ENGLEWOOD, Colo. -- When it comes to their work in the NFL draft over the past three decades or so, the Denver Broncos mostly have seen their efforts to add players who can catch stymied by those wide receivers’ inability to catch on.
It is a dilemma that has appeared and reappeared leaguewide at the position, but it has been particularly pronounced in the Broncos’ attempts to find immediate help at wide receiver in the draft. And given they are on the hunt again, they once again are fighting their own history in finding players who can make what has become one of the more difficult transitions for NFL rookies.
“It’s the matchups and the physical side of it,’’ is how Broncos coach Vance Joseph put it this past season. Receivers "just don’t see too many people get right up and cover them in the college game, and in this league defensive backs are going to be physical and they can run with you. So there is some adjustment.’’
So much so that, try as they might, the Broncos rarely have seen a rookie wide receiver make a significant impact in his inaugural season no matter what kind of player he eventually becomes. Since 1990, the Broncos have used 31 draft picks on wide receivers, including Isaiah McKenzie and Carlos Henderson last April.
Among those 31 players, just five finished their rookie seasons with more than 20 receptions; only one -- Eddie Royal with 91 receptions and five touchdowns in 2008 -- finished with more than 35 receptions. And 13 finished their rookie seasons without a reception, whether because they were injured, cut or simply didn’t play much.
Sure, some went on to 1,000-yard seasons -- Demaryius Thomas (first round in 2010), Eric Decker (third round in 2010) and Brandon Marshall (fourth round in 2006) -- and one went to the Hall of Fame at another position -- tight end Shannon Sharpe (seventh round in 1990) -- but as the Broncos search for help in the passing game once again, it might not be a given that help will come from a draft pick.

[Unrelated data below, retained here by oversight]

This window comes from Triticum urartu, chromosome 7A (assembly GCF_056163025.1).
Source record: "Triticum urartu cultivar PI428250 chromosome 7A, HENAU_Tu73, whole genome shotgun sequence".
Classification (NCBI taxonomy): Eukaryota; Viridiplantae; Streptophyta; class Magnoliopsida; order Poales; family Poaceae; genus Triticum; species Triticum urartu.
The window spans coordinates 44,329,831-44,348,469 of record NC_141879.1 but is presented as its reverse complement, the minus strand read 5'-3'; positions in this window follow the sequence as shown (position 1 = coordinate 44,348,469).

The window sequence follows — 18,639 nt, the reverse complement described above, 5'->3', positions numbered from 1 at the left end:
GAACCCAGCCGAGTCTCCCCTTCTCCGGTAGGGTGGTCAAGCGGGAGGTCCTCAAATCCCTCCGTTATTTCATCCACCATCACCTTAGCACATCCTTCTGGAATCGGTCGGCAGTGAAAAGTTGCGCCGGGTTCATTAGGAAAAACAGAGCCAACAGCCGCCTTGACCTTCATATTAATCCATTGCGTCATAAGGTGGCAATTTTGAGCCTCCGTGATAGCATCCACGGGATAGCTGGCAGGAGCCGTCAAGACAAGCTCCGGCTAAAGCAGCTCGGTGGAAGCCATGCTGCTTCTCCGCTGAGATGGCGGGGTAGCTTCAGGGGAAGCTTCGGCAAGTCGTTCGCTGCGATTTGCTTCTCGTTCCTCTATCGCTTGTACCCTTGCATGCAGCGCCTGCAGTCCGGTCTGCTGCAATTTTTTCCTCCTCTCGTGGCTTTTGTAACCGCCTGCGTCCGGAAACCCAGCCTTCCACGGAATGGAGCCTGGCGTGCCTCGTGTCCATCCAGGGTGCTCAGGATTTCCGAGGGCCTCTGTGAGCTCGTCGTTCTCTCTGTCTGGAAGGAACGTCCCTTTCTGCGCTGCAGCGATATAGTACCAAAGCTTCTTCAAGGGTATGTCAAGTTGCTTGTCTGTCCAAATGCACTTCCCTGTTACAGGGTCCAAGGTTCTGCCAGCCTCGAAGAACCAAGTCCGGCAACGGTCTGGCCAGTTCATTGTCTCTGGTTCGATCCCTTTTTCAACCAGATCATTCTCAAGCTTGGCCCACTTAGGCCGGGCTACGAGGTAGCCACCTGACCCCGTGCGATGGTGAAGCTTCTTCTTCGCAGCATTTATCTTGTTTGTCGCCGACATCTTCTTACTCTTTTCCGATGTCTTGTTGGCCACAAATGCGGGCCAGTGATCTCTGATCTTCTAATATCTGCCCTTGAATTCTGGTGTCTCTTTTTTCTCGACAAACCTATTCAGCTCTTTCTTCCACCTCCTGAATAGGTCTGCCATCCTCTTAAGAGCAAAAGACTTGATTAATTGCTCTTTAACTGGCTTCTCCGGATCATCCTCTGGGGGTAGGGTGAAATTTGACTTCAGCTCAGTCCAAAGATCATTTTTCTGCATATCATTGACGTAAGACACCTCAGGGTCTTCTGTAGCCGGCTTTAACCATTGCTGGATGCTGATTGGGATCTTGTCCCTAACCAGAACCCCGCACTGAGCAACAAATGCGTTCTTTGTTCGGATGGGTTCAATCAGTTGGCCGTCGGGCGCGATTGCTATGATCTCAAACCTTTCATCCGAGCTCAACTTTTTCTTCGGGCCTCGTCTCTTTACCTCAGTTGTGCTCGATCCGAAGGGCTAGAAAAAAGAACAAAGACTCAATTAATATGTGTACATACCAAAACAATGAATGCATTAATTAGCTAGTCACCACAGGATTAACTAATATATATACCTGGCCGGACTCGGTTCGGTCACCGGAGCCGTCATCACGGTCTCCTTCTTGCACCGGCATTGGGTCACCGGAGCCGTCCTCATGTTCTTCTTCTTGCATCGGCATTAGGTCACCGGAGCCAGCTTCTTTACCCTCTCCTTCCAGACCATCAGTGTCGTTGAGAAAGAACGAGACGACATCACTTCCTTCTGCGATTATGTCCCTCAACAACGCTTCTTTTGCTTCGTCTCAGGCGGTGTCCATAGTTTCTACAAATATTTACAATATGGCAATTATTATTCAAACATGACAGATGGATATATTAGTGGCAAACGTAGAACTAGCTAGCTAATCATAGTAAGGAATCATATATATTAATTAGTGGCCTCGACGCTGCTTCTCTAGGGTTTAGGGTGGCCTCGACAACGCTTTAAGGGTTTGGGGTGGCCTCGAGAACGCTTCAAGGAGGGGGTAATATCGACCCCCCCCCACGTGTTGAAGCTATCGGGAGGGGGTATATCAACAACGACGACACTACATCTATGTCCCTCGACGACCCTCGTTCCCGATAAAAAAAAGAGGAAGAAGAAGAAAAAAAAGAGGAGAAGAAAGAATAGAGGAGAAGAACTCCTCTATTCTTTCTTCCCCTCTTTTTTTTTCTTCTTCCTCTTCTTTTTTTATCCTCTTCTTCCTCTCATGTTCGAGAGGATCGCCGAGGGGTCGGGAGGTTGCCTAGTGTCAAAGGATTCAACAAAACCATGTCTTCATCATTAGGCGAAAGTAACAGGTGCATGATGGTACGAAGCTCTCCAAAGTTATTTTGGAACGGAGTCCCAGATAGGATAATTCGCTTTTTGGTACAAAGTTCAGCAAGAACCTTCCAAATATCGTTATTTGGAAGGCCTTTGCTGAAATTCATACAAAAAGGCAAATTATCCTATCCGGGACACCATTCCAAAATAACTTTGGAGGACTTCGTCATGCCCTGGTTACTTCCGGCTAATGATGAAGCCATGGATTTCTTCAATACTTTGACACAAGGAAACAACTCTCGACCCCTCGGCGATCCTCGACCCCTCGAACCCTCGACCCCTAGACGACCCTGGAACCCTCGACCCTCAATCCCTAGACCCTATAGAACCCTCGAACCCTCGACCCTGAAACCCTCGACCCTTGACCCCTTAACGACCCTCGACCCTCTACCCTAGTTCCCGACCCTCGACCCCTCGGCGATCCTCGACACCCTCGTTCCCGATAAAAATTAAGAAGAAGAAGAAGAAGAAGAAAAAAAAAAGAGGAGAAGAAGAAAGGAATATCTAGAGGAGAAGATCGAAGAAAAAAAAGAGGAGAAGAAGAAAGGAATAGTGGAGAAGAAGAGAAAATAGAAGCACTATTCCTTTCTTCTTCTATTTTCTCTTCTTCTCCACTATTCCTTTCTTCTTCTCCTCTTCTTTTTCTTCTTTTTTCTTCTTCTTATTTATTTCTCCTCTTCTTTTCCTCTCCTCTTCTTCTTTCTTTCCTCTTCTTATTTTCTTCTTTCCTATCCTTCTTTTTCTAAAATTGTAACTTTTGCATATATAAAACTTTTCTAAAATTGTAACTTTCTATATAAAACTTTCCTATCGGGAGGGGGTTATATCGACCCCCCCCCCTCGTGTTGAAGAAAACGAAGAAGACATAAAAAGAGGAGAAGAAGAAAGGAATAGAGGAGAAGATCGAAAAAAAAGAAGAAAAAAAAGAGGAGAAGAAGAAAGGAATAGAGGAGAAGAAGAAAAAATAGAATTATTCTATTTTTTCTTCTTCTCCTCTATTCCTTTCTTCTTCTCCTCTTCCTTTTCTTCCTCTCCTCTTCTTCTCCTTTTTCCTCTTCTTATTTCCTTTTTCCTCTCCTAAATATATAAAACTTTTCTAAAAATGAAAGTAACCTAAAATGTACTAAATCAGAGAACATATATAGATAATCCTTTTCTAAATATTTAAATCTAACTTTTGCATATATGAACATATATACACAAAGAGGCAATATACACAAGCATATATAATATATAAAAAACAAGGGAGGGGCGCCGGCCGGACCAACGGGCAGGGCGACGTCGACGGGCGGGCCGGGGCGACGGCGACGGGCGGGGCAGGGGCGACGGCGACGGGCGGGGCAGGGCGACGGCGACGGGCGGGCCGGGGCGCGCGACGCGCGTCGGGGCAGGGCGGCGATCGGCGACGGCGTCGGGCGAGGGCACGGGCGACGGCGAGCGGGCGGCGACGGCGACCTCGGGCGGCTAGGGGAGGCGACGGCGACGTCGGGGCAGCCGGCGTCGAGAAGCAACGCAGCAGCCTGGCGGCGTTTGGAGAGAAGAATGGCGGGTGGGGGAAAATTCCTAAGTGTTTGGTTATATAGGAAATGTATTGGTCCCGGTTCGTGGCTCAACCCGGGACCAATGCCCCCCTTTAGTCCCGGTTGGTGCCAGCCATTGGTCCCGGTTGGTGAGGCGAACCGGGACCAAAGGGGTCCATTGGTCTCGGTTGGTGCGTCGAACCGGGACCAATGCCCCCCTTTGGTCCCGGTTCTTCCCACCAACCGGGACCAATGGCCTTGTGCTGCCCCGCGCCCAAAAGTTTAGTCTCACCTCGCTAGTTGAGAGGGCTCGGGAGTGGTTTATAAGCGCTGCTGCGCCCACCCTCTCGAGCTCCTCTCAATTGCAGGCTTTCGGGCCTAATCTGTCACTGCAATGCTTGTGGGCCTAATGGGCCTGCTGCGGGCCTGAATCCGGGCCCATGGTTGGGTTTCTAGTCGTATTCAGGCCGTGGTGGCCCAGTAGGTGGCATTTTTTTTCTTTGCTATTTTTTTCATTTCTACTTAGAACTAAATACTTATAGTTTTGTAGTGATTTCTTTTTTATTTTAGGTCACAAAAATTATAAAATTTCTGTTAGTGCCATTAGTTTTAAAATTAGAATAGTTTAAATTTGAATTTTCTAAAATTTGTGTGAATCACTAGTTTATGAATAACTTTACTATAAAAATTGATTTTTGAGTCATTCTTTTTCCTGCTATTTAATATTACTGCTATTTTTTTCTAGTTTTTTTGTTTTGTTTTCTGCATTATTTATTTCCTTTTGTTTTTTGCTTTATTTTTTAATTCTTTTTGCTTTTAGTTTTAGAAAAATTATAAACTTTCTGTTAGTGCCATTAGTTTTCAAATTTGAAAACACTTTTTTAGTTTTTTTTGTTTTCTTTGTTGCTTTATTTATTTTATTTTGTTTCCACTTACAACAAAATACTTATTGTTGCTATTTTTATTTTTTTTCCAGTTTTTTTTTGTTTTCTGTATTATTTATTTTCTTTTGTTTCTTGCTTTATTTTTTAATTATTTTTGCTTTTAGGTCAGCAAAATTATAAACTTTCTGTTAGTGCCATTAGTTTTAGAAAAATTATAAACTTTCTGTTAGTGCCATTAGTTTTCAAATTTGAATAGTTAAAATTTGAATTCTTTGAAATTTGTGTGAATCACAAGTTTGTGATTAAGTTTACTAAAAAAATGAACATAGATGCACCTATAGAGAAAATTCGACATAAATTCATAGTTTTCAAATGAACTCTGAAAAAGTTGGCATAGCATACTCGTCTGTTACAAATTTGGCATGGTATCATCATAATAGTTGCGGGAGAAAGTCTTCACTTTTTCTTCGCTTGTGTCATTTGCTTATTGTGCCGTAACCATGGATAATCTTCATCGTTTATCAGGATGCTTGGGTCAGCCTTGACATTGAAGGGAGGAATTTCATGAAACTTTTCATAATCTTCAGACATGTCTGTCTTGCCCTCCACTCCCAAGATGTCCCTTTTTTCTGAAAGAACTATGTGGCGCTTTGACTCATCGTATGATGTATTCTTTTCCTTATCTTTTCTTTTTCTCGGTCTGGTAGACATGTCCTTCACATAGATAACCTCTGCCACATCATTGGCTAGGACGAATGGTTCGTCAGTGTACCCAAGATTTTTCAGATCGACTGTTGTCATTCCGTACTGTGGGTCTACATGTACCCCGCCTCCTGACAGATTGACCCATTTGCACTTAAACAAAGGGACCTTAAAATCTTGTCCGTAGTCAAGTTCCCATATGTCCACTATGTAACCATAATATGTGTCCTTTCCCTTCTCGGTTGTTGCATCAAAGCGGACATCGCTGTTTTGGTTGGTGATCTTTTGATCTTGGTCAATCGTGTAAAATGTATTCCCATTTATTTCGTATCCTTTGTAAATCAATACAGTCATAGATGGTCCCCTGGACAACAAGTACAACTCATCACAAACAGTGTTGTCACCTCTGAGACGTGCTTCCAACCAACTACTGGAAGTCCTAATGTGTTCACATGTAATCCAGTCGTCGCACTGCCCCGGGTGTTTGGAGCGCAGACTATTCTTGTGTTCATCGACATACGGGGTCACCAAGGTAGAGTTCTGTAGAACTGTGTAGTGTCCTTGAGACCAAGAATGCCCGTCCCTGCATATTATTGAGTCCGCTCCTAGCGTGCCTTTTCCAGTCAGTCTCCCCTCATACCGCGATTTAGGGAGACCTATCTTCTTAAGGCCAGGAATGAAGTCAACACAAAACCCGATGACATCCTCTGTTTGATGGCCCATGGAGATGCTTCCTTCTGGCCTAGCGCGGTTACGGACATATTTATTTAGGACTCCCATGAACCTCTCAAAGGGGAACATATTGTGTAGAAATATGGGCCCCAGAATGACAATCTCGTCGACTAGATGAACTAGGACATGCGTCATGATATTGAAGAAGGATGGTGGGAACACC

Twice in the past two decades, Denver took three receivers in different draft classes -- 1999 and 2000 -- and those six players combined for eight catches in their rookie seasons. That's the line the Broncos and others in the league walk as they evaluate both for the potential of a plug-and-play wideout as well as long-term potential.
Last season, the top two rookie pass-catchers at the position leaguewide -- the Steelers’ JuJu Smith-Schuster (58 catches for 917 yards and seven touchdowns) and the Rams’ Cooper Kupp (62 catches for 869 yards, including 42 receptions for first downs) -- were second- and third-round selections, respectively. The Jaguars’ Keelan Cole was the only other rookie wide receiver to finish with at least 40 receptions last season, and he went undrafted.
“It’s hard -- you’re just used to more room,’’ Thomas said. “What you say is ‘open’ is a lot different, and all the routes and how you have to run them even to get to the ball. It’s different, a lot different than maybe how you played [the position] in college.’’
For the Broncos, it has been a decidedly bumpy ride. During John Elway’s tenure as the team’s chief football decision-maker, the Broncos have selected four wide receivers in the past seven drafts combined.
Tavarres King didn’t make the team coming out of his first training camp in 2013. Cody Latimer, selected in the second round in 2014, finished with two receptions as a rookie. And in 2017, McKenzie was benched as the punt returner and finished with just four receptions, while Henderson spent the season on injured reserve (thumb).
The Broncos did not make a high-profile addition at wide receiver in free agency as they continue to search for ways to force defenses to quit focusing their coverages on Thomas and Emmanuel Sanders.
The Broncos will have all this on their mind during the draft weekend as they try to find players who will not only develop over the long term but add a little something in the short term, too.
“[Defenses say] let’s take away your two best guys and force a tight end, the slot or the back to beat us,’’ Joseph said. “We didn’t do a good job there. We have to do better there. Obviously, having [tight end Jake] Butt back is going to be big for us. ... Carlos Henderson, he missed last year as a third-round pick. We’re counting on that kid to come in and play for us, especially in the slot. ... Someone has to go into the slot and win the one-on-ones so we can get fair coverages on third downs.’’